Todd and the Book of Pure Evil Season Two [Blu-Ray]

Todd and the Book of Pure Evil Season Two [Blu-Ray]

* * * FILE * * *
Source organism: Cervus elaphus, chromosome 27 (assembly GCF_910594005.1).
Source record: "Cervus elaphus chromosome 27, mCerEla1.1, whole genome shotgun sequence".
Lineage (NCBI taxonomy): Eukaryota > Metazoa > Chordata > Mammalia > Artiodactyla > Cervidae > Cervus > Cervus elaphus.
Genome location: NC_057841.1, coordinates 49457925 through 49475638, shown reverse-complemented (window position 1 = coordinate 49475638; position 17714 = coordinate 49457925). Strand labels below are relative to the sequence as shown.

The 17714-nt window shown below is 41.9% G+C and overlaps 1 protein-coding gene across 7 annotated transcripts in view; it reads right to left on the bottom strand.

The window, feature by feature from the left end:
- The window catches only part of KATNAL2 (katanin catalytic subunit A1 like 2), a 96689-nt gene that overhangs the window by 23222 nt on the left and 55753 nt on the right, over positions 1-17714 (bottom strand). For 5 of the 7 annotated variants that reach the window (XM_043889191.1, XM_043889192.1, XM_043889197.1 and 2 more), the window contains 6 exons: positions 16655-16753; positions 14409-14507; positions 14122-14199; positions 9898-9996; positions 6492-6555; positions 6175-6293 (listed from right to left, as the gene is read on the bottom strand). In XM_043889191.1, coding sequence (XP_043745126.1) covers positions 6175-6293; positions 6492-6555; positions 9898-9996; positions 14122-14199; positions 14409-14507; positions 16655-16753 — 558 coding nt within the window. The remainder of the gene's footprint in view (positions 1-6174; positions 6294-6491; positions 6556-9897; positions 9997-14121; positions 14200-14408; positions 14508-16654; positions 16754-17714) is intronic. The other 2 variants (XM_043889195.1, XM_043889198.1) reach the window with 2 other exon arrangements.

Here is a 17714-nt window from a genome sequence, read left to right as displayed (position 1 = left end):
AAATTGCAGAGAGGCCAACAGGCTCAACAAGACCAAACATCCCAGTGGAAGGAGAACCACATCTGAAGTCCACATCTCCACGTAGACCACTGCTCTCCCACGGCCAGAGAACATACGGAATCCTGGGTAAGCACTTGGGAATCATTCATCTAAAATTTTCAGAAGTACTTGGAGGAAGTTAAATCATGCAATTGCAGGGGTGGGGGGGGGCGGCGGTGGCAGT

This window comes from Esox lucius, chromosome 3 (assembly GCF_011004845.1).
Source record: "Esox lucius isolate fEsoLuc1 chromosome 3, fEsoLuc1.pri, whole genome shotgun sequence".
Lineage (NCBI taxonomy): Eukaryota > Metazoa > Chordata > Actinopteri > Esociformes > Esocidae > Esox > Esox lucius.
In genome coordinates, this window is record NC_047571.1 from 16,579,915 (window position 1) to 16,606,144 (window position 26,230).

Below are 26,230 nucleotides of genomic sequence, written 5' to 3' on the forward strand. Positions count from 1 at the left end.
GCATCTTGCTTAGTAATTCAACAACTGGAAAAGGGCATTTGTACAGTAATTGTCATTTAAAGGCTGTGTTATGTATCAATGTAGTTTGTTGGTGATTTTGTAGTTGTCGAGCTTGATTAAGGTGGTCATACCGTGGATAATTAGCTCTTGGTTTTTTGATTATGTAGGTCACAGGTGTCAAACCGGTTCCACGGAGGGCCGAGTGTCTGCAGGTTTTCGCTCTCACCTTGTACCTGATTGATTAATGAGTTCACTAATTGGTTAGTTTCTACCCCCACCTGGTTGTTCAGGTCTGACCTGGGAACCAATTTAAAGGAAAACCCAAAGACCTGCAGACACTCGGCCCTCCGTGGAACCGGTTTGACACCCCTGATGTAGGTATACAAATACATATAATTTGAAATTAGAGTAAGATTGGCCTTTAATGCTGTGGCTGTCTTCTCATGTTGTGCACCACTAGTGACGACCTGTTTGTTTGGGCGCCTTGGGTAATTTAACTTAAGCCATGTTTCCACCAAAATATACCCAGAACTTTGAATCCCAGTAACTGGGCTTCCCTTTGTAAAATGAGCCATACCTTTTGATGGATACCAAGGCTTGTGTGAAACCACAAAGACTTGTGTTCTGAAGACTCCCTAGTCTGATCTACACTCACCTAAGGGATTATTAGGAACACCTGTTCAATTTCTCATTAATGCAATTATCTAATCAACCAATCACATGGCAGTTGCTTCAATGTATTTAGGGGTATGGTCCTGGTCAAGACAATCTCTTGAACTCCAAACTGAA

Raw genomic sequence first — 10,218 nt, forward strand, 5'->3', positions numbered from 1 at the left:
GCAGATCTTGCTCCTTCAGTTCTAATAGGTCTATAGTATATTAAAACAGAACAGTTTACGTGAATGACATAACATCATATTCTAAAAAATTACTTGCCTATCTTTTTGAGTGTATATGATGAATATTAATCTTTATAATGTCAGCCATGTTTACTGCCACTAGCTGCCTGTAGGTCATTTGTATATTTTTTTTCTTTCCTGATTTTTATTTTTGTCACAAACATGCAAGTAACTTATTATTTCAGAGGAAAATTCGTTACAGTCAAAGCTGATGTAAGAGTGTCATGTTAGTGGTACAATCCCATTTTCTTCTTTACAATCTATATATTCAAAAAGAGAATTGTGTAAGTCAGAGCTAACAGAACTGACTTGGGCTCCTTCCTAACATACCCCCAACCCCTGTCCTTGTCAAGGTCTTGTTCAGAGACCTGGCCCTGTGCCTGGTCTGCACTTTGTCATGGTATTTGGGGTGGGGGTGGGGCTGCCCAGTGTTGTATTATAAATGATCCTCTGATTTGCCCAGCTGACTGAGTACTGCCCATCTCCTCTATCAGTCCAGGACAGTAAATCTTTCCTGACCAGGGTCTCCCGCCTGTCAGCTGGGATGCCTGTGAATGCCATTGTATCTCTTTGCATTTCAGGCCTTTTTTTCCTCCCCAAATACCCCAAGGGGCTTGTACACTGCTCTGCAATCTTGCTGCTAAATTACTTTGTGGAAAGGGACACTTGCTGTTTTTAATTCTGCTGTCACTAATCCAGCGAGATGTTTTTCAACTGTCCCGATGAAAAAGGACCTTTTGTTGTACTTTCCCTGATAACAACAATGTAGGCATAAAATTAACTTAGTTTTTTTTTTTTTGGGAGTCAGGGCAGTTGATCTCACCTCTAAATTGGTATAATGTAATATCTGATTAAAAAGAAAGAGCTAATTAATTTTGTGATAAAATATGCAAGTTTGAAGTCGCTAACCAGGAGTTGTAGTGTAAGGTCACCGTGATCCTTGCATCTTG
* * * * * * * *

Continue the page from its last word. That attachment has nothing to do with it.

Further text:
Another semester at Crowley High means another assortment of gory, bizarre and enthusiastically immature life lessons from Canada's best homegrown series in years. Having found its stride early in its run, Todd and the Book of Pure Evil stretches its legs for these 13 episodes, retaining the monster-of-the-week format, in which a satanic book appears to emotionally distraught kids to twist desires born of their insecurities, but the scope of imagination with which the book now manifests gives the stories the opportunity to tread new ground, adding to the larger mythos only hinted at earlier. At the close of last season, evil, sexually confused guidance counsellor Atticus Murphy Jr. (Chris Leavins) decapitated his father, replacing him as the head of the retirement home-based local Satanic Society. With a newfound perception of power, and freedom from his father's debasing attitudes, his unchecked confidence blooms into cockiness, and that temperament suits Atticus wonderfully. Atticus can't entirely throw the yoke of paternal dominance though; some of the season's funniest moments, including the best of the deleted and extended scenes, come from the hysterically dedicated Chris Leavins acting opposite the decaying head of Atticus Senior. As the season progresses through literalizing assimilation into "The Student Body," coming to terms with frustrated parental expectations, steroid addiction via the unlikely avenue of cheerleading, going meta when the aspiring filmmakers of the A/V Club get their hands on the book, a full-on rock opera, where Hannah (Melanie Leishman) sings much of the lead without a tongue, and a series-best look into the future that rips on the conventions of time-jumping excursions and takes a funny, random jab at comic book hero the Flash, we learn more about the ultimate purpose of the book and how it's connected to stoner/filth guru/school janitor Jimmy (Jason Mewes) and the three cryptic metal dudes who sell drugs in the high school parking. The cast as a whole, with the exception of a few particularly flat readings by Maggie Castle, as the object of Todd's affection, Jenny, comes across much more comfortable with how to play the show's peculiar blend of deadpan camp, satire, spoof and perversion; it's a show very aware of its low budget, preoccupation with taboo sexuality, bodily functions and ridiculous approach towards making some heartfelt statements about the awkwardness of social interaction through lampooning the genre clichés it's inspired by. Aside from the aforementioned bit of brilliant Atticus insanity, the extended and deleted scenes are pretty standard, but the "Extended and Alternate Musical Numbers" are worth a look. With an emphasis on line fumbles and laugh attacks, the blooper reel is much funnier than the mildly amusing "In Memoriam: A Tribute to the Fallen Students of Crowley High," which recaps two years' worth of kill shots with sunny backing music. Getting into the meat of actually making the show, "Script to Screen" takes an extensive look at each stage of the development of a single episode. "Cast Q&A" finds the principle actors discussing a variety of topics, like their chemistry and comfort level with each other, working with prosthetics, the comic genius of Chris Leavins and the show's bizarre and distinctive voice, making sensible comparisons to Porky's, Buffy the Vampire Slayer and Evil Dead. Also included: behind-the-scenes shots of some of the notable gore gags and cast and crew commentary for four episodes, with Jason Mewes appropriately contributing to the one about an invisible pervert fiendishly masturbating around the school. (eOne)